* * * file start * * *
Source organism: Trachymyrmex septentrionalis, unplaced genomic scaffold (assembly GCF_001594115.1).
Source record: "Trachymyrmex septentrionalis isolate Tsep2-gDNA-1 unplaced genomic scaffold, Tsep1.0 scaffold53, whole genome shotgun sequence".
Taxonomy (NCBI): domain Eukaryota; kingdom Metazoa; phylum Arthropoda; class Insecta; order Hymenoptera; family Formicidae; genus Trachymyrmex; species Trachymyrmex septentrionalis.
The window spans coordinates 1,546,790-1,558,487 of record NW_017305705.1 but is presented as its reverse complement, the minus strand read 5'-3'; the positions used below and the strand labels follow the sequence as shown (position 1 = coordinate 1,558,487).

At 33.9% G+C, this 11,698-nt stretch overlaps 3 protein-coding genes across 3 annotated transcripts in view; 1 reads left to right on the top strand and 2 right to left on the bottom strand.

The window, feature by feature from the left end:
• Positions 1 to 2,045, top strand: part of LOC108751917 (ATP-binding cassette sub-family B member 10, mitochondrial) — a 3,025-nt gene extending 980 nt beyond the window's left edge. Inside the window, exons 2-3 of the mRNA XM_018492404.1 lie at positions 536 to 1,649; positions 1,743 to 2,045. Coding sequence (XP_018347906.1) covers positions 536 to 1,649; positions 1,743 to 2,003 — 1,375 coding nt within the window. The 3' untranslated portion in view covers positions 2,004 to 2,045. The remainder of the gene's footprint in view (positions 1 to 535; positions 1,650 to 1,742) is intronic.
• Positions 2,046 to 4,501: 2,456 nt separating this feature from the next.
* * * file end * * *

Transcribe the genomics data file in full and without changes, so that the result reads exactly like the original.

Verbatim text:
Source organism: Trachymyrmex septentrionalis, unplaced genomic scaffold (assembly GCF_001594115.1).
Source record: "Trachymyrmex septentrionalis isolate Tsep2-gDNA-1 unplaced genomic scaffold, Tsep1.0 scaffold53, whole genome shotgun sequence".
Taxonomy (NCBI): domain Eukaryota; kingdom Metazoa; phylum Arthropoda; class Insecta; order Hymenoptera; family Formicidae; genus Trachymyrmex; species Trachymyrmex septentrionalis.
The window spans coordinates 1,546,790-1,558,487 of record NW_017305705.1 but is presented as its reverse complement, the minus strand read 5'-3'; the positions used below and the strand labels follow the sequence as shown (position 1 = coordinate 1,558,487).

At 33.9% G+C, this 11,698-nt stretch overlaps 3 protein-coding genes across 3 annotated transcripts in view; 1 reads left to right on the top strand and 2 right to left on the bottom strand.

The window, feature by feature from the left end:
• Positions 1 to 2,045, top strand: part of LOC108751917 (ATP-binding cassette sub-family B member 10, mitochondrial) — a 3,025-nt gene extending 980 nt beyond the window's left edge. Inside the window, exons 2-3 of the mRNA XM_018492404.1 lie at positions 536 to 1,649; positions 1,743 to 2,045. Coding sequence (XP_018347906.1) covers positions 536 to 1,649; positions 1,743 to 2,003 — 1,375 coding nt within the window. The 3' untranslated portion in view covers positions 2,004 to 2,045. The remainder of the gene's footprint in view (positions 1 to 535; positions 1,650 to 1,742) is intronic.
• Positions 2,046 to 4,501: 2,456 nt separating this feature from the next.